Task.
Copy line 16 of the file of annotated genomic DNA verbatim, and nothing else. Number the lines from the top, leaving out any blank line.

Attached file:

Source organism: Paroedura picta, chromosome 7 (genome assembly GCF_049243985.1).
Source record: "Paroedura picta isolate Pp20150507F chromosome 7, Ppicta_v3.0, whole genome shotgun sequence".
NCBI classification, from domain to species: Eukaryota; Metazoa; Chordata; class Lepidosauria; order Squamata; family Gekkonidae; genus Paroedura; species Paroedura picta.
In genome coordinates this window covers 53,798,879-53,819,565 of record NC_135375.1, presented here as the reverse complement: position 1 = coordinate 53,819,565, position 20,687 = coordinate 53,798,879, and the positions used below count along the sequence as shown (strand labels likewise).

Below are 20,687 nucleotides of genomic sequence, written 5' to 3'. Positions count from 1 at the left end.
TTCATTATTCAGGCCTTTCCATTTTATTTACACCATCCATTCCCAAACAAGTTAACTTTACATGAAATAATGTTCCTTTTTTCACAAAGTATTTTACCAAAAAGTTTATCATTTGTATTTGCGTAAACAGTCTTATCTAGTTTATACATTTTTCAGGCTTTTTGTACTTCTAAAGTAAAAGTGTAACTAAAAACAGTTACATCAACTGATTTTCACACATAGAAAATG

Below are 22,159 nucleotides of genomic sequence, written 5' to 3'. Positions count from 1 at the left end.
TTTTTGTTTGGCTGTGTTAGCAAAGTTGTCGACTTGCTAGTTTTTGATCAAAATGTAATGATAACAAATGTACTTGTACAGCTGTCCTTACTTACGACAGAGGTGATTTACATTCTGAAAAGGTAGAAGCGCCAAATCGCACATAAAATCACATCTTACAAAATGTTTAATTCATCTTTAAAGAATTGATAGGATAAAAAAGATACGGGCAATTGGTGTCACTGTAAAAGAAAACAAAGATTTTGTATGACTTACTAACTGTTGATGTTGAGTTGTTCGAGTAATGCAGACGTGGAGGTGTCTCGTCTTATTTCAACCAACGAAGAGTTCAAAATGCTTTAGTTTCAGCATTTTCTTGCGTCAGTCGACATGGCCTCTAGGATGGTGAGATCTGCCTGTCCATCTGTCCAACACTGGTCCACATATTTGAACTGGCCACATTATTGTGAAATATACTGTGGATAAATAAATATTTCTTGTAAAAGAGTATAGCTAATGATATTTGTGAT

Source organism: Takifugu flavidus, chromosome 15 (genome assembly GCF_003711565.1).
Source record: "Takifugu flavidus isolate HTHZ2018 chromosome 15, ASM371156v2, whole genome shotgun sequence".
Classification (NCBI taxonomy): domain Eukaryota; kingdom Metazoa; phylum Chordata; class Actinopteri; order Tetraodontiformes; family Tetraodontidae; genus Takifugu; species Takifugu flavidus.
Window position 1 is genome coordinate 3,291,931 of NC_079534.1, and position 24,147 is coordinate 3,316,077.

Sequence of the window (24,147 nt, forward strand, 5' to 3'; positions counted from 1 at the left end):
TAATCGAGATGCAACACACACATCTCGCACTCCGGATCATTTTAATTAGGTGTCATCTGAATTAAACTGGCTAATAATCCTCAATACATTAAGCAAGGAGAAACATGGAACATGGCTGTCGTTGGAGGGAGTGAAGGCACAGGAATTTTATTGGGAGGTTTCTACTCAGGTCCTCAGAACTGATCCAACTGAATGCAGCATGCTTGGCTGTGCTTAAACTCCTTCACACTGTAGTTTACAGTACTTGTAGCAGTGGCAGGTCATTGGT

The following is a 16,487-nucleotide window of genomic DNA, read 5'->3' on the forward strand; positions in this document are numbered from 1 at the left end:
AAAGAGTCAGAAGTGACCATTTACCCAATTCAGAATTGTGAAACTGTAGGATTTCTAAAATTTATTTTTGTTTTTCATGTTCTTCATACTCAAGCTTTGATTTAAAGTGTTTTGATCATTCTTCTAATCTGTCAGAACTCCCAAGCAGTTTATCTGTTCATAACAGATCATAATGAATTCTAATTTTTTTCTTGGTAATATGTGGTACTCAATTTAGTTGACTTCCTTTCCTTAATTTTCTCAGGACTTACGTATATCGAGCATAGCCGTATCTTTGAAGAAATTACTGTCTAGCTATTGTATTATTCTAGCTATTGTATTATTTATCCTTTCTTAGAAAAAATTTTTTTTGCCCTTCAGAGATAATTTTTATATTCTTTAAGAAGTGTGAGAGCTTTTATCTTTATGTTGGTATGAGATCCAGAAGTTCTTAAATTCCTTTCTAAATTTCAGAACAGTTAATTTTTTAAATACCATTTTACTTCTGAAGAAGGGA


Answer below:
AAAGAGTCAGAAGTGACCATTTACCCAATTCAGAATTGTGAAACTGTAGGATTTCTAAAATTTATTTTTGTTTTTCATGTTCTTCATACTCAAGCTTTGATTTAAAGTGTTTTGATCATTCTTCTAATCTGTCAGAACTCCCAAGCAGTTTATCTGTTCATAACAGATCATAATGAATTCTAATTTTTTTCTTGGTAATATGTGGTACTCAATTTAGTTGACTTCCTTTCCTTAATTTTCTCAGGACTTACGTATATCGAGCATAGCCGTATCTTTGAAGAAATTACTGTCTAGCTATTGTATTATTCTAGCTATTGTATTATTTATCCTTTCTTAGAAAAAATTTTTTTTGCCCTTCAGAGATAATTTTTATATTCTTTAAGAAGTGTGAGAGCTTTTATCTTTATGTTGGTATGAGATCCAGAAGTTCTTAAATTCCTTTCTAAATTTCAGAACAGTTAATTTTTTAAATACCATTTTACTTCTGAAGAAGGGA